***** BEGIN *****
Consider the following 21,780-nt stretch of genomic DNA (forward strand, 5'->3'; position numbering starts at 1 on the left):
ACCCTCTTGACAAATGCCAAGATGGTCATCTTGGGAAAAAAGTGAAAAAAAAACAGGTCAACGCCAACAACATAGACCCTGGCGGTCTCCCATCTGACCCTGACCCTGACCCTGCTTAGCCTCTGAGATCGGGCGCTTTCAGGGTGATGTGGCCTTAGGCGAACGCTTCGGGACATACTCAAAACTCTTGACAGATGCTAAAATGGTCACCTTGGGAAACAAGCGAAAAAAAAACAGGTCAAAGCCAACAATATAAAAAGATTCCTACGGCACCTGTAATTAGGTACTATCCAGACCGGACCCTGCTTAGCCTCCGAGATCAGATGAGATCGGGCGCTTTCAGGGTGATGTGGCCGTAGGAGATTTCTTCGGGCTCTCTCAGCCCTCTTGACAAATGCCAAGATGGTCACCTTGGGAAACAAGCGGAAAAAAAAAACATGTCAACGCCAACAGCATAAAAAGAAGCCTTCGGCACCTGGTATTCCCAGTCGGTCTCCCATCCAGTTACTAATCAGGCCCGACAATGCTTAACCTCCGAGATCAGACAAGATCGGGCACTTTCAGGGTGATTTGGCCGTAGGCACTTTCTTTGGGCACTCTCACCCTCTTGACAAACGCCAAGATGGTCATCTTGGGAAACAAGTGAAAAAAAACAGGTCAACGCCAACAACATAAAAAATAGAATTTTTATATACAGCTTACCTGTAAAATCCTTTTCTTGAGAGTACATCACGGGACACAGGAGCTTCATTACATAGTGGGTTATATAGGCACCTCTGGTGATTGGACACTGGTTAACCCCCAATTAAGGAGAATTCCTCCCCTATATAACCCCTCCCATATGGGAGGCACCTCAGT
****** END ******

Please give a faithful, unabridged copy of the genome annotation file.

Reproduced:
Consider the following 21,780-nt stretch of genomic DNA (forward strand, 5'->3'; position numbering starts at 1 on the left):
ACCCTCTTGACAAATGCCAAGATGGTCATCTTGGGAAAAAAGTGAAAAAAAAACAGGTCAACGCCAACAACATAGACCCTGGCGGTCTCCCATCTGACCCTGACCCTGACCCTGCTTAGCCTCTGAGATCGGGCGCTTTCAGGGTGATGTGGCCTTAGGCGAACGCTTCGGGACATACTCAAAACTCTTGACAGATGCTAAAATGGTCACCTTGGGAAACAAGCGAAAAAAAAACAGGTCAAAGCCAACAATATAAAAAGATTCCTACGGCACCTGTAATTAGGTACTATCCAGACCGGACCCTGCTTAGCCTCCGAGATCAGATGAGATCGGGCGCTTTCAGGGTGATGTGGCCGTAGGAGATTTCTTCGGGCTCTCTCAGCCCTCTTGACAAATGCCAAGATGGTCACCTTGGGAAACAAGCGGAAAAAAAAAACATGTCAACGCCAACAGCATAAAAAGAAGCCTTCGGCACCTGGTATTCCCAGTCGGTCTCCCATCCAGTTACTAATCAGGCCCGACAATGCTTAACCTCCGAGATCAGACAAGATCGGGCACTTTCAGGGTGATTTGGCCGTAGGCACTTTCTTTGGGCACTCTCACCCTCTTGACAAACGCCAAGATGGTCATCTTGGGAAACAAGTGAAAAAAAACAGGTCAACGCCAACAACATAAAAAATAGAATTTTTATATACAGCTTACCTGTAAAATCCTTTTCTTGAGAGTACATCACGGGACACAGGAGCTTCATTACATAGTGGGTTATATAGGCACCTCTGGTGATTGGACACTGGTTAACCCCCAATTAAGGAGAATTCCTCCCCTATATAACCCCTCCCATATGGGAGGCACCTCAGT